Linked by Thom Holwerda on Mon 28th Sep 2009 16:18 UTC
Apple If you have Apple's QuickTime media player and/or iTunes installed on your Windows machine, you might want to keep an eye on apple's Software Update tool. Apple is once again using the update tool to push unwanted software onto users' machines without asking for permission.
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RE[11]: what?
by Tony Swash on Thu 1st Oct 2009 16:10 UTC in reply to "RE[10]: what?"
Tony Swash
Member since:

Yes, Macs can run software for other OS's, but that is only if they use another OS. The operating system comes with a Mac cannot run as many programs on its own without additional purchases.

This is getting ridiculous. Your original point was that "Macs have less software available" - logically that means you are saying there is some software somewhere than cannot run on macs (not running on a mac is what makes it unavailable) but which can run on some other unspecified platform.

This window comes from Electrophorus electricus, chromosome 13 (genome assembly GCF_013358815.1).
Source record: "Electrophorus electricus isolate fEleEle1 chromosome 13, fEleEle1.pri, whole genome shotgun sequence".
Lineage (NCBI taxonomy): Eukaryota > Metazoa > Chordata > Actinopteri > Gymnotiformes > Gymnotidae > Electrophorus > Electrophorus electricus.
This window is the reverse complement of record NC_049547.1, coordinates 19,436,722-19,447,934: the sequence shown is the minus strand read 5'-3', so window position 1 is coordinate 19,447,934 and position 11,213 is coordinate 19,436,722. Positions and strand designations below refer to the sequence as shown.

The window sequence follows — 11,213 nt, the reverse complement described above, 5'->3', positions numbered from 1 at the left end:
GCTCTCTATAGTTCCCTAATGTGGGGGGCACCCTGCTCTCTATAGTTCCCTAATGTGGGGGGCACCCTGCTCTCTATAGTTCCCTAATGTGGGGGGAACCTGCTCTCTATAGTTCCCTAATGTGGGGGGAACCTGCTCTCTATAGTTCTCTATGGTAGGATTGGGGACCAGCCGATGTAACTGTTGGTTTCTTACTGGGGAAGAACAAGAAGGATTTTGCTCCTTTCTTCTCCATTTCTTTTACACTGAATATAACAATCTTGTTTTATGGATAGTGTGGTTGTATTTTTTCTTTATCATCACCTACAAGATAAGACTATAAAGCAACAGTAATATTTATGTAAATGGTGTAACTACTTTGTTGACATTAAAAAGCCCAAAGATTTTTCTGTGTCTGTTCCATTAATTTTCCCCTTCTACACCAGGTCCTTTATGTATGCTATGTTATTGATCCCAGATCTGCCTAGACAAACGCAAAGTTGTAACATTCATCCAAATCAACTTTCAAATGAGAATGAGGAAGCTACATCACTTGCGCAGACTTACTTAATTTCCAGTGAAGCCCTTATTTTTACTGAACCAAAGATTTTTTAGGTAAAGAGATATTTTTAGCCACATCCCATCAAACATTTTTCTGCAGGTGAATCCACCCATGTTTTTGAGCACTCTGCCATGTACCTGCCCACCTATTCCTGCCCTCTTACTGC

I responded by pointing out that you could, legally and easily, run ANY Windows or Linux software on a Mac and challenged you to list some software that won't run on a Mac.

Instead of responding to my point you now say you can't run some software on a Mac "without additional purchases", but this point irrelevant to your original point, the software can still run on a mac and is thus available.

It seems to me that whether you use a virtualisation layer to run a piece of software on a Mac or not is irrelevant to the issue of whether your original statement that there was "less software available on macs" is valid.

You are the one that said that there was less software available for macs - and as I requested before - please list the software that you say won't run on a mac.

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